We still lack patient centered visitation in intensive care unitsBMJ 2015; 350 doi: https://doi.org/10.1136/bmj.h792 (Published 11 February 2015) Cite this as: BMJ 2015;350:h792
- Samuel M Brown, director, Center for Humanizing Critical Care, Intermountain Medical Center, 5121 South Cottonwood Street, Murray, UT 84107, USA, and assistant professor, pulmonary and critical care medicine, University of Utah School of Medicine
Tom, my friend’s father, unexpectedly had a cardiac arrest at age 68. Flash pulmonary edema spiraled out of control in the ambulance as it rushed him to the hospital. Although chest compressions and intravenous epinephrine (adrenaline) restored his circulation, Tom then lay for three days in the agonizing uncertainty of coma after cardiac arrest.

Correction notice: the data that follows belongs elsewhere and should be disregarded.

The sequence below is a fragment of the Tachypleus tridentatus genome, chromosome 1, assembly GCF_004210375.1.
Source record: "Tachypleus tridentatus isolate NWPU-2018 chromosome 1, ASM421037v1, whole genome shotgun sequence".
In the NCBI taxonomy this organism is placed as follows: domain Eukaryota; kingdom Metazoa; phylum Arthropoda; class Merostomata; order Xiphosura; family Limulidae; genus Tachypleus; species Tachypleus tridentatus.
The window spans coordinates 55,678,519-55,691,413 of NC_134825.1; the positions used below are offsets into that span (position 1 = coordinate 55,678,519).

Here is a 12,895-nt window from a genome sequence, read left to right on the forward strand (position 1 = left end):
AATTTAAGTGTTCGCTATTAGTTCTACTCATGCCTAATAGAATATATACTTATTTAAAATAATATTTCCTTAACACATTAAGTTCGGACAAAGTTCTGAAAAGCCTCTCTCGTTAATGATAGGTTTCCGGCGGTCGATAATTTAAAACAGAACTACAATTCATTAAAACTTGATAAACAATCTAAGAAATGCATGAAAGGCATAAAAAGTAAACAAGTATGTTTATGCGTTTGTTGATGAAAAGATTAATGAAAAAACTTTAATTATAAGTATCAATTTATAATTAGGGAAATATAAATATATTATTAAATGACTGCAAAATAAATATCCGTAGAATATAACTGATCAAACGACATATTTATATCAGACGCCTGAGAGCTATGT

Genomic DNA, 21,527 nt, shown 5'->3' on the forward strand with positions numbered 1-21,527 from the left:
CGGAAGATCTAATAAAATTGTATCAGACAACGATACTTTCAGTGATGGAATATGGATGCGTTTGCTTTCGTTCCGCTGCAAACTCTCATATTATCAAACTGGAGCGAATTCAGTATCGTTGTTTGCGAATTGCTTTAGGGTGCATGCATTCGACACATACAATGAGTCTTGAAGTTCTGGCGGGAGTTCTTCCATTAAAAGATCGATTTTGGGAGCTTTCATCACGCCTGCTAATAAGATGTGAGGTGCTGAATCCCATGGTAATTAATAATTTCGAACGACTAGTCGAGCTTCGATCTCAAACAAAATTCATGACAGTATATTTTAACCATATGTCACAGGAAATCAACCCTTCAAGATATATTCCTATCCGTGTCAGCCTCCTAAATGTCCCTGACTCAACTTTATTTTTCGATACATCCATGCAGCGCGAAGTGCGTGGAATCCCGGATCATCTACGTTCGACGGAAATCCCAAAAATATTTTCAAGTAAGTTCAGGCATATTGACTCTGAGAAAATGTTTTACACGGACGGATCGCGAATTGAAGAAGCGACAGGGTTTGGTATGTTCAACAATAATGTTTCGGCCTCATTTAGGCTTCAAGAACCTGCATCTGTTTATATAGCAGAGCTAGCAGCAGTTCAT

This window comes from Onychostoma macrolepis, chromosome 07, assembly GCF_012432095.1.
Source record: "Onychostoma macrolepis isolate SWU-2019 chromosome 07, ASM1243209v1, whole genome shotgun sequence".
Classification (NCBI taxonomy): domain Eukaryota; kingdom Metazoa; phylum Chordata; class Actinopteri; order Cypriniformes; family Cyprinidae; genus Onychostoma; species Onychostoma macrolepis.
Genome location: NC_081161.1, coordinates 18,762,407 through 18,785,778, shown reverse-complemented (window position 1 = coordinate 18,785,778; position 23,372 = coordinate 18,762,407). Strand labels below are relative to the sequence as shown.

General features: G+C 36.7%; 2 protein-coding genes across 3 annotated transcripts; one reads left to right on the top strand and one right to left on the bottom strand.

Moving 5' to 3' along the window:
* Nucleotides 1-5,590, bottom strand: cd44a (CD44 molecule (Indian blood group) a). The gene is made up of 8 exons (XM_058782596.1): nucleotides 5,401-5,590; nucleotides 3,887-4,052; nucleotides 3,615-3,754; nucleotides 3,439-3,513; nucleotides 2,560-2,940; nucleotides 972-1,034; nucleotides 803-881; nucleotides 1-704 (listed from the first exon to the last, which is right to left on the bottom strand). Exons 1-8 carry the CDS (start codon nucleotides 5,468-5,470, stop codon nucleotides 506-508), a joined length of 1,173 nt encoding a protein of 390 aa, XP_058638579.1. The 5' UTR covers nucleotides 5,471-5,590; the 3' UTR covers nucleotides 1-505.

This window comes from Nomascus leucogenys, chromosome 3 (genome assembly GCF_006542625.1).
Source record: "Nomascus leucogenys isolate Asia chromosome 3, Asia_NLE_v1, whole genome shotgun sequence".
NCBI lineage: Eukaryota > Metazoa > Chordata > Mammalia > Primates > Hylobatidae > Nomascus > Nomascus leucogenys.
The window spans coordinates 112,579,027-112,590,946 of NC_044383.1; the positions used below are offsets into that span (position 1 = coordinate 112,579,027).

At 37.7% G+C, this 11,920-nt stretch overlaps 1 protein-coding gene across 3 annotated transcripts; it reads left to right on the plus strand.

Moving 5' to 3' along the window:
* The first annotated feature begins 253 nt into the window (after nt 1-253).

Despite some hope from therapeutic hypothermia,1 2 we physicians at the intensive care unit (ICU) are mostly powerless to treat neurological injury after cardiac arrest. So we wait our three days, hoping that closed eyes will open again. We join families in a desperate, powerless yearning that these patients will once more speak and think and love.
I couldn’t find words for my anger when my friend called to explain that hospital policy barred Tom’s wife and children from his bedside as he lay, comatose, in hospital. No more than two visitors for 20 …